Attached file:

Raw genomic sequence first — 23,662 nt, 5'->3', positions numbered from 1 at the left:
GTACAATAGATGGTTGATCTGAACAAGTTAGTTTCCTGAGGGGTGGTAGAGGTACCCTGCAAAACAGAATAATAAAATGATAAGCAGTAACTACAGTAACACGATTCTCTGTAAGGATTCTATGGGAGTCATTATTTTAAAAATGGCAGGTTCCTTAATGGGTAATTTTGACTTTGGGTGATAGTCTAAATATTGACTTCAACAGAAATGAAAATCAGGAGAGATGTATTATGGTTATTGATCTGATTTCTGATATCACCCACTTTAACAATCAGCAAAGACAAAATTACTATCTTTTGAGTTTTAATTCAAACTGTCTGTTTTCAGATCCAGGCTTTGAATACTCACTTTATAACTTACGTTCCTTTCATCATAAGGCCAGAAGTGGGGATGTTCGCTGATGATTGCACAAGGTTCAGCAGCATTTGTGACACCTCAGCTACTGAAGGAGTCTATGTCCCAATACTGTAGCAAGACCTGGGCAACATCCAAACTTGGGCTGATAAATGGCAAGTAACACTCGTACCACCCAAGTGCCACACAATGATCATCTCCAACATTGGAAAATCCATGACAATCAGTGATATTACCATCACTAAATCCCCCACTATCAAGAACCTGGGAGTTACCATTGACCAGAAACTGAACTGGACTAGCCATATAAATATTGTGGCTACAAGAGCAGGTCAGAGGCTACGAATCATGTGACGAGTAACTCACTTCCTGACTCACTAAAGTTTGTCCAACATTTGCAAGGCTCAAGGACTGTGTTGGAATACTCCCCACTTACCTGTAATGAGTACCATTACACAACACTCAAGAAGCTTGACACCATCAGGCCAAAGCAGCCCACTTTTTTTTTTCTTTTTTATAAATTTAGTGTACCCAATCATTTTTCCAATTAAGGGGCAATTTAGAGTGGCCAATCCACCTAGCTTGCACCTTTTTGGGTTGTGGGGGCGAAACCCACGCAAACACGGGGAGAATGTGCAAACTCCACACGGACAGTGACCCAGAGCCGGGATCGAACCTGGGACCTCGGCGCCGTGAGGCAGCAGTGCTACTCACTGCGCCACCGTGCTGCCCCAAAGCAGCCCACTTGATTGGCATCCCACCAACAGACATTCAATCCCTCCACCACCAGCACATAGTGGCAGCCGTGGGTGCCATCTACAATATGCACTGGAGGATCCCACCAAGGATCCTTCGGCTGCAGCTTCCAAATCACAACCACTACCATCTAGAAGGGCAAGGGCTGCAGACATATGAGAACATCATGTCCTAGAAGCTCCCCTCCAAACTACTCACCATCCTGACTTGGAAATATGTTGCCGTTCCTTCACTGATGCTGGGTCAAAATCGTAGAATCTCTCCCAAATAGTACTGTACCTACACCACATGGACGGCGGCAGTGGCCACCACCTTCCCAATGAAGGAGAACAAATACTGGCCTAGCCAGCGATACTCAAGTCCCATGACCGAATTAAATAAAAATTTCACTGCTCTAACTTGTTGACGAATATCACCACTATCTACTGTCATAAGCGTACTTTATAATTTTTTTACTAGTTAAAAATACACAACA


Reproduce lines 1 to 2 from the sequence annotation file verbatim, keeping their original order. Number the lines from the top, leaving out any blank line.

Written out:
Raw genomic sequence first — 23,662 nt, 5'->3', positions numbered from 1 at the left:
GTACAATAGATGGTTGATCTGAACAAGTTAGTTTCCTGAGGGGTGGTAGAGGTACCCTGCAAAACAGAATAATAAAATGATAAGCAGTAACTACAGTAACACGATTCTCTGTAAGGATTCTATGGGAGTCATTATTTTAAAAATGGCAGGTTCCTTAATGGGTAATTTTGACTTTGGGTGATAGTCTAAATATTGACTTCAACAGAAATGAAAATCAGGAGAGATGTATTATGGTTATTGATCTGATTTCTGATATCACCCACTTTAACAATCAGCAAAGACAAAATTACTATCTTTTGAGTTTTAATTCAAACTGTCTGTTTTCAGATCCAGGCTTTGAATACTCACTTTATAACTTACGTTCCTTTCATCATAAGGCCAGAAGTGGGGATGTTCGCTGATGATTGCACAAGGTTCAGCAGCATTTGTGACACCTCAGCTACTGAAGGAGTCTATGTCCCAATACTGTAGCAAGACCTGGGCAACATCCAAACTTGGGCTGATAAATGGCAAGTAACACTCGTACCACCCAAGTGCCACACAATGATCATCTCCAACATTGGAAAATCCATGACAATCAGTGATATTACCATCACTAAATCCCCCACTATCAAGAACCTGGGAGTTACCATTGACCAGAAACTGAACTGGACTAGCCATATAAATATTGTGGCTACAAGAGCAGGTCAGAGGCTACGAATCATGTGACGAGTAACTCACTTCCTGACTCACTAAAGTTTGTCCAACATTTGCAAGGCTCAAGGACTGTGTTGGAATACTCCCCACTTACCTGTAATGAGTACCATTACACAACACTCAAGAAGCTTGACACCATCAGGCCAAAGCAGCCCACTTTTTTTTTTCTTTTTTATAAATTTAGTGTACCCAATCATTTTTCCAATTAAGGGGCAATTTAGAGTGGCCAATCCACCTAGCTTGCACCTTTTTGGGTTGTGGGGGCGAAACCCACGCAAACACGGGGAGAATGTGCAAACTCCACACGGACAGTGACCCAGAGCCGGGATCGAACCTGGGACCTCGGCGCCGTGAGGCAGCAGTGCTACTCACTGCGCCACCGTGCTGCCCCAAAGCAGCCCACTTGATTGGCATCCCACCAACAGACATTCAATCCCTCCACCACCAGCACATAGTGGCAGCCGTGGGTGCCATCTACAATATGCACTGGAGGATCCCACCAAGGATCCTTCGGCTGCAGCTTCCAAATCACAACCACTACCATCTAGAAGGGCAAGGGCTGCAGACATATGAGAACATCATGTCCTAGAAGCTCCCCTCCAAACTACTCACCATCCTGACTTGGAAATATGTTGCCGTTCCTTCACTGATGCTGGGTCAAAATCGTAGAATCTCTCCCAAATAGTACTGTACCTACACCACATGGACGGCGGCAGTGGCCACCACCTTCCCAATGAAGGAGAACAAATACTGGCCTAGCCAGCGATACTCAAGTCCCATGACCGAATTAAATAAAAATTTCACTGCTCTAACTTGTTGACGAATATCACCACTATCTACTGTCATAAGCGTACTTTATAATTTTTTTACTAGTTAAAAATACACAACA